We thought we'd take a look back at the good, bad and the ugly in 2008.
Ohio trail development continued moving forward in '08 on many key fronts, despite tough economic times. The impetus for growth came from a variety of sources such as the renewal of the Clean Ohio Act in November and the passage of many local park levies. But a grass-roots push is emerging in many local communities that have embraced and understand the multi-level benefits of trails and no longer view them as mere linear parks with a one-dimensional recreation benefit.
With skyrocketing fuel prices in '08, real commuting alternatives were being sought by cities, college campuses and individuals trying to make their budgets work. The thought of elevating bikes to serious transport status was easily understood by the masses. And for those more concerned with their health, as well as the health of the environment, the concept made sense on yet more levels. As a result of more commuters taking to pedal-power (or seriously considering it), you have an increasing awareness in cities and suburbs that trails are vital greenways.
Projects like WAD in Columbus, are born from this heightened awareness and growing need at the grass-roots level. Municipalities, like Columbus, are stepping up with impressive new bikeway plans which not only expand trails, but are re-shaping transportation planning to be more comprehensive by integrating pedestrian and bike needs with traditional road and bridge projects. The plan was impressive enough for Bicycling Magazine to list Columbus as a potential best bike-friendly city of the future.
2008 marked a year of steady progress for Ohio's major trail projects, as well as some signifcant hurdles overcome. The Ohio & Erie Towpath Trail is moving through downtown Akron thanks to a bridge over the Innerbelt and a floating trail across Summit Lake, just the latest in a series of engineering feats that would be far less impressive if they were not meant for trail construction.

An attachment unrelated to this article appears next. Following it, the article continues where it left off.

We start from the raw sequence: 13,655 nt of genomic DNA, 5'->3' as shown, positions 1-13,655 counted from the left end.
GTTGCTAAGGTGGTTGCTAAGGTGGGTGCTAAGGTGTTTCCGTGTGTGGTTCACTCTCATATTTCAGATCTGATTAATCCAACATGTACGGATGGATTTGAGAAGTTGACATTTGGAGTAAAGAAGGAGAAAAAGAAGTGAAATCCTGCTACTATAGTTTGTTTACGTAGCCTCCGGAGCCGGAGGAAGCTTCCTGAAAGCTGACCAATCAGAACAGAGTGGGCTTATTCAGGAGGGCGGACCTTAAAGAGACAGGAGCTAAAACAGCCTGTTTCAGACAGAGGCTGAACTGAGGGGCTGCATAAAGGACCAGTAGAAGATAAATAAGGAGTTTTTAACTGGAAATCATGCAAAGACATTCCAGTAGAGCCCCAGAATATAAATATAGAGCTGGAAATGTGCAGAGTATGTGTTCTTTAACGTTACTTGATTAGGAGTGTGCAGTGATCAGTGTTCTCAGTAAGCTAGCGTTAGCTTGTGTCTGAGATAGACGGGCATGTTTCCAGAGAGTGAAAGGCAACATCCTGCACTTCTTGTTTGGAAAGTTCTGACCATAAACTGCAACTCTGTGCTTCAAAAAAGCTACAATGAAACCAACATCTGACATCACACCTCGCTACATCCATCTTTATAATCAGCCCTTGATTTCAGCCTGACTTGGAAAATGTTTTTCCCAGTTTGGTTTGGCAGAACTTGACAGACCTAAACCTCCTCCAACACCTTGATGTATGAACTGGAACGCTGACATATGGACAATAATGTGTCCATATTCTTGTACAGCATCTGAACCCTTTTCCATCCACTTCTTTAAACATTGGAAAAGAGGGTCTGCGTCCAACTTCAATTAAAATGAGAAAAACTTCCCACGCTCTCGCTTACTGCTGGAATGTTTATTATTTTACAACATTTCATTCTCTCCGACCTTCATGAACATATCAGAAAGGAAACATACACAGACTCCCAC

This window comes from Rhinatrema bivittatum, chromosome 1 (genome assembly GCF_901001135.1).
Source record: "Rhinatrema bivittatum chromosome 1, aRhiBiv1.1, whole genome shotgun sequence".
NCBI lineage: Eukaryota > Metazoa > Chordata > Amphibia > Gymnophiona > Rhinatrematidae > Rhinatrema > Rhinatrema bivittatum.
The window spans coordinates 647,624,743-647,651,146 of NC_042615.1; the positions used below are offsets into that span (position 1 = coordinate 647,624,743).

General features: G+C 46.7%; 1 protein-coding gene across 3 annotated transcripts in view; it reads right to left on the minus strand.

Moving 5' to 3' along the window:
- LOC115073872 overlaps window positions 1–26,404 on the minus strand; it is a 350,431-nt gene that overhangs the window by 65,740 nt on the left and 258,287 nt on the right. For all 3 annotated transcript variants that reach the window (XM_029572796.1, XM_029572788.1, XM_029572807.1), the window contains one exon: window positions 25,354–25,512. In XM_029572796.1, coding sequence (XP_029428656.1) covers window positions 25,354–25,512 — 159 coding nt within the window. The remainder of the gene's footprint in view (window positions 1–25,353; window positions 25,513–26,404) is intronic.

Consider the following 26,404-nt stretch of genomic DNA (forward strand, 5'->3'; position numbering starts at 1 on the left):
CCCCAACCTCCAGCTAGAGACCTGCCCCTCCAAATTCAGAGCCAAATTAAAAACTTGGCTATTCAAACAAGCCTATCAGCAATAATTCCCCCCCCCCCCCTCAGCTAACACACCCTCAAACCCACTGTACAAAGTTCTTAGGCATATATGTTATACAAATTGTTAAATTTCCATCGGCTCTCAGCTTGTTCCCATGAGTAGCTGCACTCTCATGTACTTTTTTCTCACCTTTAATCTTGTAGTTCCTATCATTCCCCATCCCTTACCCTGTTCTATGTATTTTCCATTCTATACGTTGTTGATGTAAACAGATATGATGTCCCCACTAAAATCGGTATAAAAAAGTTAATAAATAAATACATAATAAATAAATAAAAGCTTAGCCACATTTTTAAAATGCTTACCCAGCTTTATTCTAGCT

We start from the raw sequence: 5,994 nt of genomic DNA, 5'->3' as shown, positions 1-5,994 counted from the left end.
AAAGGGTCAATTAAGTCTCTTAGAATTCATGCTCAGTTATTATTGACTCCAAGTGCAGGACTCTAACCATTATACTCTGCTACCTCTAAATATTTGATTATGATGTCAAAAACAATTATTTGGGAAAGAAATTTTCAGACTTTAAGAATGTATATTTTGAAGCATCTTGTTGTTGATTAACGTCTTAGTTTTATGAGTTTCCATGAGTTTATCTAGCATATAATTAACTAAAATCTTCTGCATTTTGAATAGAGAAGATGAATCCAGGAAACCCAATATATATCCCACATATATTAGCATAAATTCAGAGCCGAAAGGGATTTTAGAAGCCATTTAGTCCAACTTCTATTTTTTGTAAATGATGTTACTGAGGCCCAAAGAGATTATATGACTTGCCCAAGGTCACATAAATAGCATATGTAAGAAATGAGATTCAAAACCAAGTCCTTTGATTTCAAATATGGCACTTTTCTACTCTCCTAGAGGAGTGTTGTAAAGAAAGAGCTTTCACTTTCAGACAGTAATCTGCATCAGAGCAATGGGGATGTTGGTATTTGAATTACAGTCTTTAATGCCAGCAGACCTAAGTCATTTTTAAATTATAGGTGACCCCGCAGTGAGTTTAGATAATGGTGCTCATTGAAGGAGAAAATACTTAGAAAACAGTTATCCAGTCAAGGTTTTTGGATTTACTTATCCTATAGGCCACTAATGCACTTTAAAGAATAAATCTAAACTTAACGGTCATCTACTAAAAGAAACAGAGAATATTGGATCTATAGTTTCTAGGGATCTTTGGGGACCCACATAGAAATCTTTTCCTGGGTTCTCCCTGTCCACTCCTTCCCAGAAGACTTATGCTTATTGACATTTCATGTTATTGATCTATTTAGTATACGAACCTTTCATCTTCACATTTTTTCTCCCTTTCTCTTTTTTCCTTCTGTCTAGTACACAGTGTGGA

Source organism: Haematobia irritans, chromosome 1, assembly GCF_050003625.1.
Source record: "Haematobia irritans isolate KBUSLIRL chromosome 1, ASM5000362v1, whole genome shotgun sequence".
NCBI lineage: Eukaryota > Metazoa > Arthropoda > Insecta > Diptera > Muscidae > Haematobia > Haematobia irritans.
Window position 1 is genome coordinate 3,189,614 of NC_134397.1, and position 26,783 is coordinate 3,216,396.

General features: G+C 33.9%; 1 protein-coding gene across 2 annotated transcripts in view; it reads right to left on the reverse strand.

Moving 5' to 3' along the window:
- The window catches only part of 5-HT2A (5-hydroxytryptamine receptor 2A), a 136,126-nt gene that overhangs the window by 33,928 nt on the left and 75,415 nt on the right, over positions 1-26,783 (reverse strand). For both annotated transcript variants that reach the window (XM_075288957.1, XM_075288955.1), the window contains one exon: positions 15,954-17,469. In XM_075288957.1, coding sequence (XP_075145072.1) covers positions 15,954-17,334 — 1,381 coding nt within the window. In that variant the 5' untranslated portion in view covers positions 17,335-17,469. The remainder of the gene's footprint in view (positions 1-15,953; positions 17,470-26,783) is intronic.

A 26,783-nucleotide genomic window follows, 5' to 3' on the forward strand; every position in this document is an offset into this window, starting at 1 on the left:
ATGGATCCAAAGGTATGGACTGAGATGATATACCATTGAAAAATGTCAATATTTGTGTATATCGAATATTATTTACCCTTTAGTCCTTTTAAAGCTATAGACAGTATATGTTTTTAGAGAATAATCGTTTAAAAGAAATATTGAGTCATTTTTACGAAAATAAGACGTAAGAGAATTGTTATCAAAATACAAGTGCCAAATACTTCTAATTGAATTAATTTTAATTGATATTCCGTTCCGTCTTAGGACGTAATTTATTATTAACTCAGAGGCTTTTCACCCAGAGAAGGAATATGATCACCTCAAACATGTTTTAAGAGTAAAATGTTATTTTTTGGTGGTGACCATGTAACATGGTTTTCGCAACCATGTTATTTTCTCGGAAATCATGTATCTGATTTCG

The North Coast Inland Trail added another 12 miles or so of bikeway in Ottawa, Sandusky and Huron Counties, while the Ohio-to-Erie Trail purchased a key 11-mile corridor that will carry existing trail into southwest Columbus to link with other networks.
The year also saw a cut in federal funding which affected all transportation projects and totalled a jaw-dropping $3.15 billion nationwide. Typically Ohio trail projects are built on and around such funding, so for many it was back to the drawing board to reassess funding sources and budget shortfalls.
The year also saw some fallout from aging trail surfaces and infrastructures, such as portions of the Little Miami Trail, that may require restoration over time. The most costly being repaving of multi-purpose asphalt surfaces and rebuilding of deteriorating bridge supporting structures. This is not likely something that's considered when most communities tackle their first trail project. But one that every forward-thinking trail group should prepare for.
Fortunately the fix for both budget shortfalls and replacing and maintaining infrastructure is being taken up by the local communities where these trails have proven their value. Once again grass-roots efforts, in the form of local trail groups, are making up the difference by rallying support and resources where the budgets fall short.